We are family, hum sath sath hain

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A new short film, Vatsalyam explores cross cultural parenting experiences

Strong family ties constitute the basis on which South Asian societies are founded. A new community resource, Vatsalyam seeks to celebrate the enduring value of positive parenting and the lasting bond that exists between mother, father and child.
Vatsalyam: South Asian expressions of parental love, a short film on traditional cultural practices adopted by migrant families in raising their children here in Australia, was screened at Riverside Theatre recently as part of the South Asian Film Festival. Academic and author of Permanent Resident, Roanna Gonsalves launched a DVD of the film.
Vatsalyam.Indian Link
Directed by human rights activist and domestic violence campaigner Amrit Versha, the film is an initiative of SAHELI/SEVA, NAPCAN, CMRC and Third Space Productions.
“Aiming to bridge the gap between service providers and communities regarding cross cultural child rearing experiences, this film emerged from several years of community development work by prominent South Asian academics and social workers,” SAHELI spokesperson Shanta Viswanathan told Indian Link.
“Earlier last year, supported by the Community Migrant Resource Centre, we ran targeted parenting programs for South Asian families living in the Northern Sydney region.”
“In the course of our work, we identified an urgent need for an educational resource that would explore cross-cultural child rearing experiences for the communities to share and learn from each other. A working group was established and Vatsalyam was conceptualised,” she explained.
Sensitively portraying intergenerational perspectives that acknowledge the importance of culture and heritage in building stronger families and communities, Vatsalyam weaves together deeply personal stories, values and ideology of South Asian parents and grandparents as they combine traditional practices with contemporary ideas to raise resilient citizens.
The message that resonates throughout the film is that the South Asian diaspora in Australia is changing and that migration strongly influences the way children are raised across generations.
Whilst South Asian communities share many common rituals and practices that celebrate motherhood and a child’s early years, cross-cultural activities around every day parenting are extremely diverse, Vishwanathan said. Significant celebrations mark milestones and are powerful expressions of love towards both the mother and child.
Vatsalyam.Indian Link
“Even in western medicine, there is now a greater acknowledgement of the biological, social and cultural influences on the mother-infant dyad, the role of psychosocial support in the perinatal period, and that early influences on the infant have long lasting consequences for health and wellbeing in later life,” noted community paediatrician Dr Shanti Raman.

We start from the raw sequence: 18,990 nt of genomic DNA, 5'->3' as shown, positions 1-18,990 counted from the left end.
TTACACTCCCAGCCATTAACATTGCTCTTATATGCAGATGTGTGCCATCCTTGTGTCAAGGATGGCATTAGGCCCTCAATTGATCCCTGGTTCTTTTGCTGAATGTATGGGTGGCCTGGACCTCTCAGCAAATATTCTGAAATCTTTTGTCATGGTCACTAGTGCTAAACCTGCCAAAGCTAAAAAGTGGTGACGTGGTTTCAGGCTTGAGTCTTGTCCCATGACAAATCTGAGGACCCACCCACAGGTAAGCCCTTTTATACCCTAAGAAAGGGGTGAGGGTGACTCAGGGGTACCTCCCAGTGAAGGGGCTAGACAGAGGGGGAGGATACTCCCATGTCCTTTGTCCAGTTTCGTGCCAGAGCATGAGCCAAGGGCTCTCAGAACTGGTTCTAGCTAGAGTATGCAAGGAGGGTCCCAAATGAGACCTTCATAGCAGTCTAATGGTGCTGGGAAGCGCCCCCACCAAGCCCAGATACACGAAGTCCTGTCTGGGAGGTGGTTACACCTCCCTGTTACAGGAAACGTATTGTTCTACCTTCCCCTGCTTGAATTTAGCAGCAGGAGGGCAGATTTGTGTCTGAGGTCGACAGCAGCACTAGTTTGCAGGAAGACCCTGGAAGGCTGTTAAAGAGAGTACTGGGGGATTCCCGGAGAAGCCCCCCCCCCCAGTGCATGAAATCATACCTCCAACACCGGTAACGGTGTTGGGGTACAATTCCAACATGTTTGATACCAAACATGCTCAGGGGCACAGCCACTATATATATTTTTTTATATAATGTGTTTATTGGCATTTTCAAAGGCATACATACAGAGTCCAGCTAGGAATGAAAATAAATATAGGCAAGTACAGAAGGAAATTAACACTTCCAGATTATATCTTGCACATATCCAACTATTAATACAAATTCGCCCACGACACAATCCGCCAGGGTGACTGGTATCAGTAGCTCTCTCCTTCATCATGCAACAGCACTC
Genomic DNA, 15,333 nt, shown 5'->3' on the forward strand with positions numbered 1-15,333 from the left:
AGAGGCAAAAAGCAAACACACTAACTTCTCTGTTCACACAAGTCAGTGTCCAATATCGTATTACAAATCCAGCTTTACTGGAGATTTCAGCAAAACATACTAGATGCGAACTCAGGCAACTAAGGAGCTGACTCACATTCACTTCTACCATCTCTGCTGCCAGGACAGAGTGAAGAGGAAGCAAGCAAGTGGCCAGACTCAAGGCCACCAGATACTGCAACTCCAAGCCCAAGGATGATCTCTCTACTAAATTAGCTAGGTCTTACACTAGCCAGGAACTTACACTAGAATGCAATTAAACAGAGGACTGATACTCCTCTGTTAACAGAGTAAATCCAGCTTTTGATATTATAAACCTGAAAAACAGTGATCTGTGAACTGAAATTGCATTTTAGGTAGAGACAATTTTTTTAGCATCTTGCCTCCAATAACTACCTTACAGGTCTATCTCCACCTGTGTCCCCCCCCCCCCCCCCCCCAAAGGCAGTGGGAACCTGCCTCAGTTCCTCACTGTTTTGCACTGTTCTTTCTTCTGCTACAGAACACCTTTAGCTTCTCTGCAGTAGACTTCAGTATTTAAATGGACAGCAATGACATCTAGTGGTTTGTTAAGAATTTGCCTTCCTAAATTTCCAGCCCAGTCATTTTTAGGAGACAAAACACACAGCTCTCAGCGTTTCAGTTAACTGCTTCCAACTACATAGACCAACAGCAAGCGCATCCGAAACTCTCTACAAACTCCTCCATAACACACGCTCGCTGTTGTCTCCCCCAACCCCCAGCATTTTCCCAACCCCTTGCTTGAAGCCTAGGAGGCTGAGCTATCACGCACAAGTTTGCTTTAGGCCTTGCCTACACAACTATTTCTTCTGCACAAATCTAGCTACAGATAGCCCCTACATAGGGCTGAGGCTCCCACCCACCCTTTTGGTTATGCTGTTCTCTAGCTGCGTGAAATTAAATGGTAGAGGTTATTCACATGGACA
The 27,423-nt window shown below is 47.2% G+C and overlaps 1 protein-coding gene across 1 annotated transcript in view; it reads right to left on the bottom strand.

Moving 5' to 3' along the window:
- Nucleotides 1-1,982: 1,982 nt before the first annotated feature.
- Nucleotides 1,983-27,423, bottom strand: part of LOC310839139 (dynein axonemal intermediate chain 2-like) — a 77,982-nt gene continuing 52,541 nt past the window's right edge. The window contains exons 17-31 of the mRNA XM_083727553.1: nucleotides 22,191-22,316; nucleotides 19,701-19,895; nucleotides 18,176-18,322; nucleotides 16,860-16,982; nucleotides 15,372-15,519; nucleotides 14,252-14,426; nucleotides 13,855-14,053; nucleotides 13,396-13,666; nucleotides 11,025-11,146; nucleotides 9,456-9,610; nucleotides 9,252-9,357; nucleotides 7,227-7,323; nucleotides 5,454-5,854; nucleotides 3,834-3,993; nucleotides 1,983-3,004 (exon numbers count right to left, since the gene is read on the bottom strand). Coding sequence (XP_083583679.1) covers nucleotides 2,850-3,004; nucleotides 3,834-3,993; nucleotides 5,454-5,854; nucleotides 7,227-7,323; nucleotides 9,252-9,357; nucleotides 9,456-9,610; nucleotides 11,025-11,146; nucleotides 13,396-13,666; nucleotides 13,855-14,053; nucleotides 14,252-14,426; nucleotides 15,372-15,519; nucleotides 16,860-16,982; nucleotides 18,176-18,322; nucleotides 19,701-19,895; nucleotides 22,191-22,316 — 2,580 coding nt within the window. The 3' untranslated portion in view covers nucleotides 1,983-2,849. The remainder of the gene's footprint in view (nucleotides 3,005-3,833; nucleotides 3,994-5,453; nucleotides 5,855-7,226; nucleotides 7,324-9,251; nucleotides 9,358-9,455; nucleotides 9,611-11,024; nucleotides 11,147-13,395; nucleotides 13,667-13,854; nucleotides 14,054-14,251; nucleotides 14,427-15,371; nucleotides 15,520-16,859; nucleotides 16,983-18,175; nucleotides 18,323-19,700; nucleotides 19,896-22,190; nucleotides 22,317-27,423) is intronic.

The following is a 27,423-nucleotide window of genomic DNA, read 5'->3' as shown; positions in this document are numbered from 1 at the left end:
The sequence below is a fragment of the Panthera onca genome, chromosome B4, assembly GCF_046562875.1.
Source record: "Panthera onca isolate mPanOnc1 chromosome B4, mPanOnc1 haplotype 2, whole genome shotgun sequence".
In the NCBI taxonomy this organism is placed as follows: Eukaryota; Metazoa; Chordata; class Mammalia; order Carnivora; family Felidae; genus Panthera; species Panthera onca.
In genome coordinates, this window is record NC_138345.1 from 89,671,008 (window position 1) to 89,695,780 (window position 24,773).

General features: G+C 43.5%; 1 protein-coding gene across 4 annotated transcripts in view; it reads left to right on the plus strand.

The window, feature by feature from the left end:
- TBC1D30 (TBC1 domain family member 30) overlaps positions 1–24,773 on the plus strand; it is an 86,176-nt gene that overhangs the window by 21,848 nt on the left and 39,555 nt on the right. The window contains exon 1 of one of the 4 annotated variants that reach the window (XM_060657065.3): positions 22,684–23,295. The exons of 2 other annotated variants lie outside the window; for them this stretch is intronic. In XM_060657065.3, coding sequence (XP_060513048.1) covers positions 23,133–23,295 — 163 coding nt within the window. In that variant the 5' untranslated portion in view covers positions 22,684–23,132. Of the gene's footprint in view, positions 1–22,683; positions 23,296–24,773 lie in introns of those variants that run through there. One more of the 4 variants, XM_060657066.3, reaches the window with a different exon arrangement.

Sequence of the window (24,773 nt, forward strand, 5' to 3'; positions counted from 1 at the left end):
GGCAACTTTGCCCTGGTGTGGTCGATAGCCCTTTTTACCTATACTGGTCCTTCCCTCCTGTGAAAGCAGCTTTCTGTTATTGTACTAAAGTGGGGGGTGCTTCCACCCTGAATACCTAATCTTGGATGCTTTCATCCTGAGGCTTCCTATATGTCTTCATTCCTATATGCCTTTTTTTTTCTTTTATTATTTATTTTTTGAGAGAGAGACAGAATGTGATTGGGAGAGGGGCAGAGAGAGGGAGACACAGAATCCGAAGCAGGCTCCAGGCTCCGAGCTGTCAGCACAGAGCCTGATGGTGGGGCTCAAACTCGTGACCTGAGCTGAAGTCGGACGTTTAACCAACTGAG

Dr Raman’s extensive interest in cross-cultural influences in child rearing and child development and behaviour led her to join the working group.
“Having spent the last 20 years practically experiencing it as a paediatrician, researching and teaching about this issue and community, I got involved in this project because I was interested in exploring a strengths-based approach to child protection work.”
“Too often we hear about the deficits and the negative influences on children’s lives. We know from the cross-cultural research evidence-base, that children with a strong sense of cultural identity do well. I know from my own experience and research that there is a rich repertoire of cultural practices throughout the perinatal continuum as well as the early years of life throughout South Asia, with evidence of change,” Dr Raman said.
“We wanted to explore South Asian families’ stories of child rearing in the context of migration, in particular highlighting positive parenting practices. We wanted to showcase the child celebratory rituals and cultural practices that are still relevant for South Asian families even in the twenty first century – these are expressions of parenting love,” she added.
At the film’s launch, a stimulating panel discussion was followed by Hamsa Venkat’s solo performance of Bharatiyar classic – an ode to motherhood. 

“It was great that we were given a platform at the Parramasala festival to launch a community film to address local social issues,” Viswanathan said. 

Meanwhile, the working group has met with interest from several service providers in this educational resource. Subsequent instalments exploring the role of fathers, as well as one targeting adolescent children, are also being planned.
“We look forward to working together with these organisations and the community to address social issues that affect our communities,” Shanta Viswanathan added. 

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